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Digital Experiments

One of the best ways to learn electronics of any kind is to have some actual components on hand and build the circuit you want to explore. Then you can test it, make adjustments, and test again as you figure out just what is going on in the circuit.

Modern student labs often use simulators such as SPICE, or programming systems such as Matlab to test the circuit in a theoretical way. This does have the advantage that real components aren't required, and can't be damaged or destroyed by excessive voltages or currents. However, it also has the disadvantage that all circuit behavior is calculated from theoretical models, so the student never sees the typical variations that may occur when using real components in a real physical environment.

If you're going to work with electronics at all, you will eventually have to work with real parts in real circuits. Therefore, these pages will all be designed, tested, and written as real-world physical experiments.

Getting Started

Before you can start experimenting, you must gather together the required parts and equipment.

Preparations

Once you have all the pieces, you still need a power supply and a minimum means of input and output.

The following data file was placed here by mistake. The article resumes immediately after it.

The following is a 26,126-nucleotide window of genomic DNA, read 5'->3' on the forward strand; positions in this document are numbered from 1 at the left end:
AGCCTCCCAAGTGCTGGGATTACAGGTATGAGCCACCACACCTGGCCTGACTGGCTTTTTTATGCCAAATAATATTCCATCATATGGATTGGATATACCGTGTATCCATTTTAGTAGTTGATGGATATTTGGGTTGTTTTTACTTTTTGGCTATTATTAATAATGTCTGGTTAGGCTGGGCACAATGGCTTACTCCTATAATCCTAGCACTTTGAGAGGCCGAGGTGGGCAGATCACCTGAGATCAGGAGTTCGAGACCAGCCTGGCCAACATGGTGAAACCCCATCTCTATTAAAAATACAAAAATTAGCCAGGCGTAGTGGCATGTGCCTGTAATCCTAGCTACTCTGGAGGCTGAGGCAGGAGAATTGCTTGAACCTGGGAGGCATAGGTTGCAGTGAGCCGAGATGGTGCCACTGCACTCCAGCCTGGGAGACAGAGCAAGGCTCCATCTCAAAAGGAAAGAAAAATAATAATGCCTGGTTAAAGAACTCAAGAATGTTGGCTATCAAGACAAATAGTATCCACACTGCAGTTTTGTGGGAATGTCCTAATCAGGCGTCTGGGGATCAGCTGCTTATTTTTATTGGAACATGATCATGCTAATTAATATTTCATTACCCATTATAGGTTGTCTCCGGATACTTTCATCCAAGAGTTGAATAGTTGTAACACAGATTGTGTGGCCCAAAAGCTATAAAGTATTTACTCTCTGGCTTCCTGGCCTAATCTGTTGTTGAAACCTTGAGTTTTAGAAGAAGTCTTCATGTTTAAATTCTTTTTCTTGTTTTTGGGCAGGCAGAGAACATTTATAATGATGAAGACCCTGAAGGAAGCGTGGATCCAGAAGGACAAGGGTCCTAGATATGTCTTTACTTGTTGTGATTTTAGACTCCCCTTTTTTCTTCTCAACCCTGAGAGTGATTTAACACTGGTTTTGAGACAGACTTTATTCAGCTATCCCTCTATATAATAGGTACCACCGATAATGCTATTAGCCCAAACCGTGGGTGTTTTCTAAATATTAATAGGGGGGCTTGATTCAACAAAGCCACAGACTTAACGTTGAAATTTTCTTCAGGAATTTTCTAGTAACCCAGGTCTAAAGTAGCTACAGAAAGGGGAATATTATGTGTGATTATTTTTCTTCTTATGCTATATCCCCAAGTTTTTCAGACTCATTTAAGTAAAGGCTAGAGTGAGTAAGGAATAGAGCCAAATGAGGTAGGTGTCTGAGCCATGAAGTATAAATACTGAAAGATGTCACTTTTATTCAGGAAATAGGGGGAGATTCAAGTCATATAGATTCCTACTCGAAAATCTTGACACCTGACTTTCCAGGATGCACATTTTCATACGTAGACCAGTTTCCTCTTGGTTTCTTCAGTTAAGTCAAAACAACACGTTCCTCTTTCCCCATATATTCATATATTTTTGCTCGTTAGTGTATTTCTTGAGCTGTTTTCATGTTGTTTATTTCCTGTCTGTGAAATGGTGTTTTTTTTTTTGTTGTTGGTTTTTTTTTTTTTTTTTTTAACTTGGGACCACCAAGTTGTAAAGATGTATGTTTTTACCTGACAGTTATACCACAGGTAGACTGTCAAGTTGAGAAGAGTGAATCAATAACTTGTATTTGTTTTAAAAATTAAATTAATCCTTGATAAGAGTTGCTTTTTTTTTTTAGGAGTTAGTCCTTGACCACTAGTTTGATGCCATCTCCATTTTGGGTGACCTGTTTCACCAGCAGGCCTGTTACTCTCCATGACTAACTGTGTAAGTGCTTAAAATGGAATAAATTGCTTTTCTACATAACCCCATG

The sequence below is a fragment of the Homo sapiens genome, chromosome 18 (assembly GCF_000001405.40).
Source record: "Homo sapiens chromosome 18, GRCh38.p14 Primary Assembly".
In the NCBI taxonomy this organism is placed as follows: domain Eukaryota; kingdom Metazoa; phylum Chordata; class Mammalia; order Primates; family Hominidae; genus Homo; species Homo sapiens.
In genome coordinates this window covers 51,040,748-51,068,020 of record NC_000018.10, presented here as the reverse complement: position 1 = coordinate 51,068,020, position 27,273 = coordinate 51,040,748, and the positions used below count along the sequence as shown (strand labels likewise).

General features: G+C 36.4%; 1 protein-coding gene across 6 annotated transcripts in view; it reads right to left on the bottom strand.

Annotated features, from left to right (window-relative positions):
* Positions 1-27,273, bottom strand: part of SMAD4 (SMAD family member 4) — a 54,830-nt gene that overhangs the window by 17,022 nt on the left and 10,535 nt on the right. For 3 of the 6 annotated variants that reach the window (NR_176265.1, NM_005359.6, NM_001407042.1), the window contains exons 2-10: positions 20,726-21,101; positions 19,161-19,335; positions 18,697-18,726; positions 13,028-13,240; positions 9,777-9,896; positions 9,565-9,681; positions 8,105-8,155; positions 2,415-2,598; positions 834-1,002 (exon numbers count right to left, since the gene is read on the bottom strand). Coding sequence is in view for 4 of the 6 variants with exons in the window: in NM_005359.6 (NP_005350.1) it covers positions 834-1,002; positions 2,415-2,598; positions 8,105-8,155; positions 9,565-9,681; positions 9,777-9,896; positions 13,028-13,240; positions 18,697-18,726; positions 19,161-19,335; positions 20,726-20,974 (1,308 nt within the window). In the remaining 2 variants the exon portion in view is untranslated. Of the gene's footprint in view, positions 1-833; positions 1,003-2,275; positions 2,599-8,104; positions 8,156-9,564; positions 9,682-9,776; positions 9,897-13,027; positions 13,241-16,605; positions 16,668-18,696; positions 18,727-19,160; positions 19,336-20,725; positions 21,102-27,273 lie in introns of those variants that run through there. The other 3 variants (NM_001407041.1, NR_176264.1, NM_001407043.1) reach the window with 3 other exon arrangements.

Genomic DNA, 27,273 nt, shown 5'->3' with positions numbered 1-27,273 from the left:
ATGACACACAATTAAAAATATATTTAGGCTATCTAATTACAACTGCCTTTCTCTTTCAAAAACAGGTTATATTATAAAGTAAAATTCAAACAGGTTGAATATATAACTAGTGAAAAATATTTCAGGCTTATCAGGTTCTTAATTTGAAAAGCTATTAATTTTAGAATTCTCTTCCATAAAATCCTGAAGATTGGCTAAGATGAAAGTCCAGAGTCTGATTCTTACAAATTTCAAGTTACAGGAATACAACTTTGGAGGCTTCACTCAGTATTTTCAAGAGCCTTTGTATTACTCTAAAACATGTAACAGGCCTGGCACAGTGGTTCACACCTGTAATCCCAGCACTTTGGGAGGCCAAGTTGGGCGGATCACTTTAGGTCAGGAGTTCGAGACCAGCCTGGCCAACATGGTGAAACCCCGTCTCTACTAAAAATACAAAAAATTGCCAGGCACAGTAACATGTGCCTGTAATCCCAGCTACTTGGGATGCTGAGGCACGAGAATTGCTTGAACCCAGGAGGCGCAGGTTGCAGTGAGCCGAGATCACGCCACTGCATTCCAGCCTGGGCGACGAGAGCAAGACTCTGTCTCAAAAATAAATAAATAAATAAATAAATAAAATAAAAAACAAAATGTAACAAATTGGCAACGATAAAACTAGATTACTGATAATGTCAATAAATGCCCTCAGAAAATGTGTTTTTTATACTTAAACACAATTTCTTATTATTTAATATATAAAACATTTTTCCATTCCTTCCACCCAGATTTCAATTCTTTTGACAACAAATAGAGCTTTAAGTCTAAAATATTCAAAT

DL Experiments

Diode Logic (DL) is very simple, but also very limited. Here we find out just what DL can do, as well as what it cannot do, and why.

RTL Experiments

When transistors became inexpensive enough to use them in large numbers, they were applied to logic circuits.

DTL Experiments

As faster logic circuits were demanded, diode logic was combined with transistors.

TTL Experiments

The technology of integrated circuitry made it possible and practical to build variations on DTL that improved both the input and output circuitry of logic gates. We can't do it all with discrete components, but we can examine how the input circut evolved.

Multivibrators

"Multivibrator" is a fancy name for a digital circuit that can take on more than one state without any input changes. Here are the basic variations on this theme.

Basic Clock Sources

Most sequential circuits require accurate and stable timing to control their behavior. In other cases, we may want manual inputs (such as a person pressing a button to request a "walk" signal to enable them to safely cross a busy street).

Counter and Display

Building up to a human-readable numeric display.